Is changing the time bad for our health?

Love it or hate it, the ritual of changing our clocks to Daylight Saving Time is coming at 2 a.m. Sunday, March 14th. 

You need to keep in mind that before you go to bed you’ll be losing an hour of time as the clocks “spring forward”. 

The change results in darker mornings and longer daylight meaning the evenings are a bit brighter.

“Daylight Saving Time, or losing 1 hour of sleep leads people to sleep about 40 minutes less than they usually would,” says Dr. Erica L. Carleton, Assistant Professor at the University of Saskatchewan. 

“This has negative consequences on our cognitive, physiological and emotional functioning, with research demonstrating negative outcomes such as greater risk for injuries and severity of injuries at work the Monday following Daylight Saving Time,” says Carleton. 

The cause of many accidents and harmful injuries occur following the change in time.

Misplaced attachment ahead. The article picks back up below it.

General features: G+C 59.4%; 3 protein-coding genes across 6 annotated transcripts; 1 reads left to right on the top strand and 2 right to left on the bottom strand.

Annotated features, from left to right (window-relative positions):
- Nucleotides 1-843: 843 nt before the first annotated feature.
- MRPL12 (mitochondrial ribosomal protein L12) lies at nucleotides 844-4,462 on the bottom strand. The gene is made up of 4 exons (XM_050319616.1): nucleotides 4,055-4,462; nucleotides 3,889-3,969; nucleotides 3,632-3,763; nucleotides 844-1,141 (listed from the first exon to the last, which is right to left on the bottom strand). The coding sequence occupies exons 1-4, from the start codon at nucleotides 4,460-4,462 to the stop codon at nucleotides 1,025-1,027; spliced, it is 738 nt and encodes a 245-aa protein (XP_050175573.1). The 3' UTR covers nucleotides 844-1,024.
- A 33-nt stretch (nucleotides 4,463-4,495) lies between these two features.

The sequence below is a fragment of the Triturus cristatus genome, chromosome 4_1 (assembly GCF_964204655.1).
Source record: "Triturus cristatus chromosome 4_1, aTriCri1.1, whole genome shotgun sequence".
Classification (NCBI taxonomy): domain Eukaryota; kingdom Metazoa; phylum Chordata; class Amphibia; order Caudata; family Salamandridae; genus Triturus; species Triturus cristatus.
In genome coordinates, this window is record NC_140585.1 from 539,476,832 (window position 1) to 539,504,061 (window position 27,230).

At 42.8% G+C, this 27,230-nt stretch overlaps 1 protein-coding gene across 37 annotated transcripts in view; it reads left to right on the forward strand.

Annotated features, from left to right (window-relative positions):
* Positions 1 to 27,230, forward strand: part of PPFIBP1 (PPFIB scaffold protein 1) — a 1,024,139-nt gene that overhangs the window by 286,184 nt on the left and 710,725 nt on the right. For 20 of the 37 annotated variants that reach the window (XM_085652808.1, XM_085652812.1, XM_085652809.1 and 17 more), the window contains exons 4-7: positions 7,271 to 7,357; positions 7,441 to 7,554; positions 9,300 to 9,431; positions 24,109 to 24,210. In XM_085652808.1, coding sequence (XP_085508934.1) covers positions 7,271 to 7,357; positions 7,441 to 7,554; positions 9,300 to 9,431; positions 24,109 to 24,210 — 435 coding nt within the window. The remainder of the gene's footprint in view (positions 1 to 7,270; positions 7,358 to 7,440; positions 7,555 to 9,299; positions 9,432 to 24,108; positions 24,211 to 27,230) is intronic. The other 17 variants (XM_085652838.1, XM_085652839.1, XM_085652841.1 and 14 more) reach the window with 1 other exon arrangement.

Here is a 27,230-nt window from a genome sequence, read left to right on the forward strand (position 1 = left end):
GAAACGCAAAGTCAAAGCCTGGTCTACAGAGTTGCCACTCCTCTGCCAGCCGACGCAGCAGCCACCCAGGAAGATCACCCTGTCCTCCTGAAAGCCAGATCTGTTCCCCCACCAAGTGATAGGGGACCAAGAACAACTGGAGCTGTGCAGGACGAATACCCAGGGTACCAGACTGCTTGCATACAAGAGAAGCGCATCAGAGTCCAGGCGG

The Statistics Canada website show in 2019, that Daylight Saving Time caused a spike in car accidents. A study in Science Daily found there to be a six percent increase in crashes in the United States alone following the time change. 

This complicated issue of changing clocks ahead creates grogginess feeling for the next few days. A recent Swedish study finds that “having a heart attack increases in the first three weekdays after switching to DST in the spring.” And a Danish study found the time change can increase depression by eleven percent. 

Even though most Canadian provinces practice Daylight Savings Saskatchewan uses the same standard time year round.